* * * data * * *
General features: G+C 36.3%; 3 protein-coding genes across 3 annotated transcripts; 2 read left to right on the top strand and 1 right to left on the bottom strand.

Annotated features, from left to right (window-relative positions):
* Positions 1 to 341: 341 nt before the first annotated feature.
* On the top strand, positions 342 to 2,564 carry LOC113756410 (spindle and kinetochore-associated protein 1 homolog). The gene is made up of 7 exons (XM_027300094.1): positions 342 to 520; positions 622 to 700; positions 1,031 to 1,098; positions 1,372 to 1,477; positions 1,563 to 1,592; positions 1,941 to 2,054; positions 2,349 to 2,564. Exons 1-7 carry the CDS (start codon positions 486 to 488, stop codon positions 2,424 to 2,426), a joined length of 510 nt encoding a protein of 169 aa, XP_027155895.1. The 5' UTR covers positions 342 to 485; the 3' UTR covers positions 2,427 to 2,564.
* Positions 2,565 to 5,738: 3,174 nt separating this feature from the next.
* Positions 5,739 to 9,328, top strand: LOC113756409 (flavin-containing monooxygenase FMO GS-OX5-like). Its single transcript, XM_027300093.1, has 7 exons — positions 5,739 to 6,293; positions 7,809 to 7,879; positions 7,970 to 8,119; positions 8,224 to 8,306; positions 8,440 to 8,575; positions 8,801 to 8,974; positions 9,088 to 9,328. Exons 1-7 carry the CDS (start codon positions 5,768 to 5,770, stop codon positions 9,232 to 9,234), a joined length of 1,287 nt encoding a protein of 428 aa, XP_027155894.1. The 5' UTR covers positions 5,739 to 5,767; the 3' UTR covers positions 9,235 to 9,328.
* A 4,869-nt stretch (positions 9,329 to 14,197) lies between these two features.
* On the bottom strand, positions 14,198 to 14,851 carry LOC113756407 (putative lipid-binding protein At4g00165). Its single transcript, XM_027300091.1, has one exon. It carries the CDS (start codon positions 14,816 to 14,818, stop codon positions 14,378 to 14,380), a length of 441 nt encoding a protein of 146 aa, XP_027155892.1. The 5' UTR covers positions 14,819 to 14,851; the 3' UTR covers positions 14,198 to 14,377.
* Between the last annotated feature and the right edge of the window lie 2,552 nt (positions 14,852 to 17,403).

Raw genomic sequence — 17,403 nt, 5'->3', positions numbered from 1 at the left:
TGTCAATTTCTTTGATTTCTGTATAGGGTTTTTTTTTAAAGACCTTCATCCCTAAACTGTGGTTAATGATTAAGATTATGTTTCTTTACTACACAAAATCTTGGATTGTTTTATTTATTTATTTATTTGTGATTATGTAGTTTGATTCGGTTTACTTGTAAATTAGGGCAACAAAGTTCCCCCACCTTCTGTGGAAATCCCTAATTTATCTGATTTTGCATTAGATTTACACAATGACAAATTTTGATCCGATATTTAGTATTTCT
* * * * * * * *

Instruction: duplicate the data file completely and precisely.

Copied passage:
General features: G+C 36.3%; 3 protein-coding genes across 3 annotated transcripts; 2 read left to right on the top strand and 1 right to left on the bottom strand.

Annotated features, from left to right (window-relative positions):
* Positions 1 to 341: 341 nt before the first annotated feature.
* On the top strand, positions 342 to 2,564 carry LOC113756410 (spindle and kinetochore-associated protein 1 homolog). The gene is made up of 7 exons (XM_027300094.1): positions 342 to 520; positions 622 to 700; positions 1,031 to 1,098; positions 1,372 to 1,477; positions 1,563 to 1,592; positions 1,941 to 2,054; positions 2,349 to 2,564. Exons 1-7 carry the CDS (start codon positions 486 to 488, stop codon positions 2,424 to 2,426), a joined length of 510 nt encoding a protein of 169 aa, XP_027155895.1. The 5' UTR covers positions 342 to 485; the 3' UTR covers positions 2,427 to 2,564.
* Positions 2,565 to 5,738: 3,174 nt separating this feature from the next.
* Positions 5,739 to 9,328, top strand: LOC113756409 (flavin-containing monooxygenase FMO GS-OX5-like). Its single transcript, XM_027300093.1, has 7 exons — positions 5,739 to 6,293; positions 7,809 to 7,879; positions 7,970 to 8,119; positions 8,224 to 8,306; positions 8,440 to 8,575; positions 8,801 to 8,974; positions 9,088 to 9,328. Exons 1-7 carry the CDS (start codon positions 5,768 to 5,770, stop codon positions 9,232 to 9,234), a joined length of 1,287 nt encoding a protein of 428 aa, XP_027155894.1. The 5' UTR covers positions 5,739 to 5,767; the 3' UTR covers positions 9,235 to 9,328.
* A 4,869-nt stretch (positions 9,329 to 14,197) lies between these two features.
* On the bottom strand, positions 14,198 to 14,851 carry LOC113756407 (putative lipid-binding protein At4g00165). Its single transcript, XM_027300091.1, has one exon. It carries the CDS (start codon positions 14,816 to 14,818, stop codon positions 14,378 to 14,380), a length of 441 nt encoding a protein of 146 aa, XP_027155892.1. The 5' UTR covers positions 14,819 to 14,851; the 3' UTR covers positions 14,198 to 14,377.
* Between the last annotated feature and the right edge of the window lie 2,552 nt (positions 14,852 to 17,403).

Raw genomic sequence — 17,403 nt, 5'->3', positions numbered from 1 at the left:
TGTCAATTTCTTTGATTTCTGTATAGGGTTTTTTTTTAAAGACCTTCATCCCTAAACTGTGGTTAATGATTAAGATTATGTTTCTTTACTACACAAAATCTTGGATTGTTTTATTTATTTATTTATTTGTGATTATGTAGTTTGATTCGGTTTACTTGTAAATTAGGGCAACAAAGTTCCCCCACCTTCTGTGGAAATCCCTAATTTATCTGATTTTGCATTAGATTTACACAATGACAAATTTTGATCCGATATTTAGTATTTCT